This is something difficult to explain to my elders as they would not understand, since you probably would be aware of the different types of people out there you would know how to deal with these people, the black magic and the shaytan.

I beg two things of you for the sake of Allah, show me how to deal with this and please could you recommend to me from here or another country someone renowned in curing black magic and the shayteen problem that I am suffering from, who will be a cause of shifa for me and help me rid of my problem. aswell help me to deal with the people who did this, as they will if I am cured, are likely to do this again and my wife and children are in danger, if they have not already been effected."

You do not need any healers. God gave you the prescription for healing from black magic: Chapters 113 and 114. Recite them often with certainty that God, and only God, can heal you. Reject false beliefs and reject false proclaimers. Your faith depends on it.

My sister is scared of Jinn

Sunday, March 27th, 2011

My younger sister told me that she saw shadows moving outside her window one night. She was convinced they were Jinn (sprites). She is now scared almost all the time that Jinn are going to hurt her. How do I reassure her? Some people offered us their services for expelling Jinn. They are charging £400.

Jinn is an Arabic word that means “the obscured.” Therefore, by definition, they cannot be seen! Your sister did not, and could not, see Jinn even if she wanted to. Start with that.

Then tell her that while Jinn exist and can see us, they cannot do harm to humans except those who seek their contact. God tells us in the holy Quran in Chapter 72, named “Jinn”,


“And that there have been humans seeking refuge with sprites and [ended up] with more suffering.” (72:6)

Finally, tell her that reciting Chapters 112-114 is the prescription the Prophet (PBUH) gave us for seeking God’s protection from evil. You do not need external help, especially from people who will charge you for it. The Prophet’s method (PBUH) is free.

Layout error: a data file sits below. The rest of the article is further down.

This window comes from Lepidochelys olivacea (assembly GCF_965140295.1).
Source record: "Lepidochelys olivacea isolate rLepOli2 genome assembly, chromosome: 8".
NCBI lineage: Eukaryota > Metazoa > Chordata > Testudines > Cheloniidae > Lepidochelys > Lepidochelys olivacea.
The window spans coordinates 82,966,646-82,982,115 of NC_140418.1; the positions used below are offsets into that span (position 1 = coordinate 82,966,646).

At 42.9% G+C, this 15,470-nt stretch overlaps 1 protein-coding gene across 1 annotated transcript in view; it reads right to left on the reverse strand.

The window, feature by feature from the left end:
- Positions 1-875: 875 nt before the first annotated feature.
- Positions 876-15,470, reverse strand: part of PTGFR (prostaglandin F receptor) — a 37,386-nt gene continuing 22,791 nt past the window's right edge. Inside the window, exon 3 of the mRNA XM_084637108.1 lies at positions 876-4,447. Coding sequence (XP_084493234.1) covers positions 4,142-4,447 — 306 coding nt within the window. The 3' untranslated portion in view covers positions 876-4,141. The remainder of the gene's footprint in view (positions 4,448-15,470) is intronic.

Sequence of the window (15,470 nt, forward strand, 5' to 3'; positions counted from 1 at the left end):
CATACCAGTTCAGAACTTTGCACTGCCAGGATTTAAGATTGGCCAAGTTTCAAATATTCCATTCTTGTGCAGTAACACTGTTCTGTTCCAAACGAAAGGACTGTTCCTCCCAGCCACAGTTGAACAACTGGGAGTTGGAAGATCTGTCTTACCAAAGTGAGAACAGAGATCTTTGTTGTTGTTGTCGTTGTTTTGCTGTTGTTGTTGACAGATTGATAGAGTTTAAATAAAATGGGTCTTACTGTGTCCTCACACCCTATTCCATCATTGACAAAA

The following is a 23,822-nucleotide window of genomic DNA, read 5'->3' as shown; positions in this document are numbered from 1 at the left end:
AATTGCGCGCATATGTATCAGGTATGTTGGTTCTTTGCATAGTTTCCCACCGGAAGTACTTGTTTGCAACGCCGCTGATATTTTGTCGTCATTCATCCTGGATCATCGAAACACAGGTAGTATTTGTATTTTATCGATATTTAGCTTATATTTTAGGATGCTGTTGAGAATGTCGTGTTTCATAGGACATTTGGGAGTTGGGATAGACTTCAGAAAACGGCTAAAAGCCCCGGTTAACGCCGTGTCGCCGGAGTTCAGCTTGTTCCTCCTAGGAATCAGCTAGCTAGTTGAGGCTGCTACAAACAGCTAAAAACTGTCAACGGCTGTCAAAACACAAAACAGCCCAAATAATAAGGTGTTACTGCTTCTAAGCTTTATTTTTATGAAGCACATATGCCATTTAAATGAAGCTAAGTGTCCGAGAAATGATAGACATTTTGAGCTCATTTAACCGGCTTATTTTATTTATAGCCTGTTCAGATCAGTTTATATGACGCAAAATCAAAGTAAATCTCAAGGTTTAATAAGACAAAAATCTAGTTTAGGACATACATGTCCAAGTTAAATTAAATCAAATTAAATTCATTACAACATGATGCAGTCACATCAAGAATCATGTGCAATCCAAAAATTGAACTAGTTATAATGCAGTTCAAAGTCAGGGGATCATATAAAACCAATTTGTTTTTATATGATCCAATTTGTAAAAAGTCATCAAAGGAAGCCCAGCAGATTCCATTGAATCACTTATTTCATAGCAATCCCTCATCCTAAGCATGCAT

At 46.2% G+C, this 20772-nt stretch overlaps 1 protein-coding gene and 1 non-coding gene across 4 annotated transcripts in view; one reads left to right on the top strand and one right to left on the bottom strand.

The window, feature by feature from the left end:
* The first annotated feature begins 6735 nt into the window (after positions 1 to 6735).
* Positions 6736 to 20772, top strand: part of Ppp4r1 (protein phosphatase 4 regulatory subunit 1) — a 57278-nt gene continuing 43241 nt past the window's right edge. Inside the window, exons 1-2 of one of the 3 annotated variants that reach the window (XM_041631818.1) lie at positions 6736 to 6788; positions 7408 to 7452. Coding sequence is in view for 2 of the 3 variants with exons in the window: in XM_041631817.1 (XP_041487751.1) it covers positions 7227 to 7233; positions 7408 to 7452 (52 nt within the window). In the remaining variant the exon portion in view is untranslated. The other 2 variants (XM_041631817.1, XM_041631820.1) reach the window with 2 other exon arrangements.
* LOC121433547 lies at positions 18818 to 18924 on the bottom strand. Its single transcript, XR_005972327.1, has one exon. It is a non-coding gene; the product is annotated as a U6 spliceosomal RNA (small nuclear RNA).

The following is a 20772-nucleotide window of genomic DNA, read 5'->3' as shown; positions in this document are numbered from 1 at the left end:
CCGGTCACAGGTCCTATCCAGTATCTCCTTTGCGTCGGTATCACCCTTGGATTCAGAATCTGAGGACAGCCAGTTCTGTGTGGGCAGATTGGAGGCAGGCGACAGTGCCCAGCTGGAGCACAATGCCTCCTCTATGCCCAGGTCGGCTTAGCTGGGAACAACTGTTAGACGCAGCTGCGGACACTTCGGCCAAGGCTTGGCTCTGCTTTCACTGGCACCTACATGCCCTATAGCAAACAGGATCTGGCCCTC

Are some Muslims using demon possession as an excuse?

Sunday, March 27th, 2011

What is this preoccupation with jinns (sprites) that many Muslims have? When in Islam did jinn become synonomous with evil? I think that being possessed by a jinn is an easy excuse not to be accountable for your behavior: “The jinn made me do it.” That is scary territory. Or let me ask you this…of what purpose does it serve the Salafi (strict followers of ancestors) to propagate jinn preoccupation? What is this keeping from us seeking? What knowledge is availabale to us that would have the Salafi not wish many believers to know?

I don’t think that Salafis are defending the myth of demon possession to excuse some sins or to keep some knowledge hidden. Their core belief puts them in the box of Taqleed (blind following): they have to follow what the elders before them said, even if it can be proven wrong. I wish them well, because I know that the intention of most of them is pure.

My father-in-law has been hexed

Friday, February 4th, 2011

My father-in-law lives in Indonesia where they believe and practice this black magic stuff. He is a good God-fearing Muslim, but he takes part in all this magic stuff. He has been told that his wife and son have hexed him. Is this something that should be ignored? I don’t buy into this magic stuff. Sounds kinda silly to me, but in Indonesia they really buy into this goofy stuff.

Remind him that God calls black magic evil in Soorat Al-Falaq (113:4). And that God warns that whoever participates in magic “has no share in the Hereafter!” (2:102). This is not silly nor goofy; it is very serious stuff and should not be taken lightly.

Advise him to recite Al-Mu`awwizhatayn often (Chapters 113 and 114) to protect himself from all evil.

Many Muslims also believe that they can be possessed by Jinn (sprites). Does Islam teach that?

There is no such thing as being possessed by Jinn or by Satan. It’s a fable and a pagan belief, which Muslims should not accept. God says in the holy Quran, “And Satan said, when the affair is settled, ‘God promised you the promise of truth and I promised you then failed you. I had NO power over you except that I called you and you responded to me! So, do not blame me; blame yourselves’.” (14:22)

How can you say that when many reliable scholars have talked about their experience of being possessed? And how they remitted themselves by reciting verses from the Quran.

You should not believe in anything that violates the teachings of the Quran. I gave you the evidence from the Quran that Satan cannot and never did possess any human body. Black magic is a different topic and it is asserted in the Quran. Do not mix the two subjects.